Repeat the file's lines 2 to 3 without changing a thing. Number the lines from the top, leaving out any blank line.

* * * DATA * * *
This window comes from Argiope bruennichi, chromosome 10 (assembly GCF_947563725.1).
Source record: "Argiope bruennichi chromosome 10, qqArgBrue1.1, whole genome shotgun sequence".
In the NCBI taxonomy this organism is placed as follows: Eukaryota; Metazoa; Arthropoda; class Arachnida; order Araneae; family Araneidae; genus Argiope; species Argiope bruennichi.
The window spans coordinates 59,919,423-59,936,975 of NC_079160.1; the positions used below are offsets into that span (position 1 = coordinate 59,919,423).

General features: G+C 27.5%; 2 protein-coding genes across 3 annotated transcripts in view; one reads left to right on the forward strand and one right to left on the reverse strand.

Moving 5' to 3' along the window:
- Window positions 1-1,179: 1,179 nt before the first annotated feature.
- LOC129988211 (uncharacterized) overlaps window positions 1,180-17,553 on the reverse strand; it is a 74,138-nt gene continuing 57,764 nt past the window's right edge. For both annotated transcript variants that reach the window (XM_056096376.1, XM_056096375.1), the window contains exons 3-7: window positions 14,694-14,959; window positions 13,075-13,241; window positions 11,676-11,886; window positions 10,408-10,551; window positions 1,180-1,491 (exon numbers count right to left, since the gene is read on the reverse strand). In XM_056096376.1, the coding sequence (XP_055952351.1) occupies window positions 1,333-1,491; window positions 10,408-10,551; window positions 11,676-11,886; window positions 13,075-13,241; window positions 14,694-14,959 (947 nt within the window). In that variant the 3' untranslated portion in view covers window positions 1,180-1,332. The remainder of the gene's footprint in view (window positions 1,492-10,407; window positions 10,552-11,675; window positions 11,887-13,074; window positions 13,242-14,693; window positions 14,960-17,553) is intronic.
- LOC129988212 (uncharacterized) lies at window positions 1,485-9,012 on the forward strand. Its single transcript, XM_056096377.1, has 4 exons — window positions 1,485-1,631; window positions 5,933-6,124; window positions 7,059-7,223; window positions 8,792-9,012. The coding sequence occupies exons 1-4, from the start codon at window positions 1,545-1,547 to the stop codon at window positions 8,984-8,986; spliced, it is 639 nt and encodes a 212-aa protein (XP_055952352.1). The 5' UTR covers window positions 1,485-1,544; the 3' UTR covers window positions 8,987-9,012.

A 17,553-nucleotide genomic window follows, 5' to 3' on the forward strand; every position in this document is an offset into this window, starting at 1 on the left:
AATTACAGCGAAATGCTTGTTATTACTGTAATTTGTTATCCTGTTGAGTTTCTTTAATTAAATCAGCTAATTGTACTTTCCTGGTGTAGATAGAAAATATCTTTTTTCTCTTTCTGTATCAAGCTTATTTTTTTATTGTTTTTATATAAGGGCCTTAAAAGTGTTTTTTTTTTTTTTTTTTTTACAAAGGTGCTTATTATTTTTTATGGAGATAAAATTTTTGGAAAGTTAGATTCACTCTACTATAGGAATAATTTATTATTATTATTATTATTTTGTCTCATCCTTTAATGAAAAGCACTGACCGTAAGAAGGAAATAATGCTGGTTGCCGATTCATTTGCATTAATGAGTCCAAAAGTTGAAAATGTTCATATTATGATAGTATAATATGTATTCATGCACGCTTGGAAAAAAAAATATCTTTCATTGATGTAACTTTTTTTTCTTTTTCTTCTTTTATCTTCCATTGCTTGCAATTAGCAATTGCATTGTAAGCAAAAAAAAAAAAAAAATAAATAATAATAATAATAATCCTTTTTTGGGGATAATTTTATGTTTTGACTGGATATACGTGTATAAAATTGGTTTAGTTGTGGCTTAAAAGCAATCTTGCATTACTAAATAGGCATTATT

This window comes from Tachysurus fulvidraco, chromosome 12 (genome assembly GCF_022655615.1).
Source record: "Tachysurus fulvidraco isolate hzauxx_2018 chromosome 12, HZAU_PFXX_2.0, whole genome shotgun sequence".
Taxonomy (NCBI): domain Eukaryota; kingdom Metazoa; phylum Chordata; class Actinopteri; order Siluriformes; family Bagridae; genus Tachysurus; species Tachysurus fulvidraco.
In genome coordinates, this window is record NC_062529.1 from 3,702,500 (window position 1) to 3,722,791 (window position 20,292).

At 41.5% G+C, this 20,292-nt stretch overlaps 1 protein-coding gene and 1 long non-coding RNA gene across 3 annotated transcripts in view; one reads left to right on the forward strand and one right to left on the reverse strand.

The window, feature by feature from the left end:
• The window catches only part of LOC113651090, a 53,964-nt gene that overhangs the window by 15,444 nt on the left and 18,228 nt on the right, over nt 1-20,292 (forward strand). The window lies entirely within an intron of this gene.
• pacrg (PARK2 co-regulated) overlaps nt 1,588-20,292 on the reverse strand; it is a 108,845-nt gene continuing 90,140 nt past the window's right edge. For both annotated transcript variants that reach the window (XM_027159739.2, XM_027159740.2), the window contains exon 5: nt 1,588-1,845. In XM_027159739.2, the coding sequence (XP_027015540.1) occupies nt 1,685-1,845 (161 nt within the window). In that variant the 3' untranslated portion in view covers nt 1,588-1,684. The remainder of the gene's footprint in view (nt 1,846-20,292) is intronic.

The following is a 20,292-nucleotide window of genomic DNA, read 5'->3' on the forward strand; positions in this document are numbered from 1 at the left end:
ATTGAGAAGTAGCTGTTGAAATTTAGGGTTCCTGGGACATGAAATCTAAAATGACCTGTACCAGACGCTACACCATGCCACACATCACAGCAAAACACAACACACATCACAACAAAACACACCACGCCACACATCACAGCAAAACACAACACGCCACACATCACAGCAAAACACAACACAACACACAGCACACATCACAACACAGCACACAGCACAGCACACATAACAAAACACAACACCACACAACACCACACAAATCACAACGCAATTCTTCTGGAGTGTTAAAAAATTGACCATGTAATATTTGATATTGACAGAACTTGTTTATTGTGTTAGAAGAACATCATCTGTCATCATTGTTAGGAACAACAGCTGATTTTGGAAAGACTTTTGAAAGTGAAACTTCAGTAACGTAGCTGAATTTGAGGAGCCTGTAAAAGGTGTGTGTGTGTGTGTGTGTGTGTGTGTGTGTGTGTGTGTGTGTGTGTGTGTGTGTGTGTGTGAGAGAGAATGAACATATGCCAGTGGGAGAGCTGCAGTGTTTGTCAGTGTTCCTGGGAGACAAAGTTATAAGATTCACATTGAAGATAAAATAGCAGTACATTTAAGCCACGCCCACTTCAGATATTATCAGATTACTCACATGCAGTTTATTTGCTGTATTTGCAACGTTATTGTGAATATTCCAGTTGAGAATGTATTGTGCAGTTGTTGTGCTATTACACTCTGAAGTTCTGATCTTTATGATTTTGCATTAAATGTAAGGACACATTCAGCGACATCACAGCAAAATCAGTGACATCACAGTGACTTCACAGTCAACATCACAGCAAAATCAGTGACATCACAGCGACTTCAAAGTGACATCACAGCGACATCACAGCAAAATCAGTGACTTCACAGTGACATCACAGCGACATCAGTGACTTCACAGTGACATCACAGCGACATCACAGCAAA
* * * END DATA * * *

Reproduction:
Source record: "Argiope bruennichi chromosome 10, qqArgBrue1.1, whole genome shotgun sequence".
In the NCBI taxonomy this organism is placed as follows: Eukaryota; Metazoa; Arthropoda; class Arachnida; order Araneae; family Araneidae; genus Argiope; species Argiope bruennichi.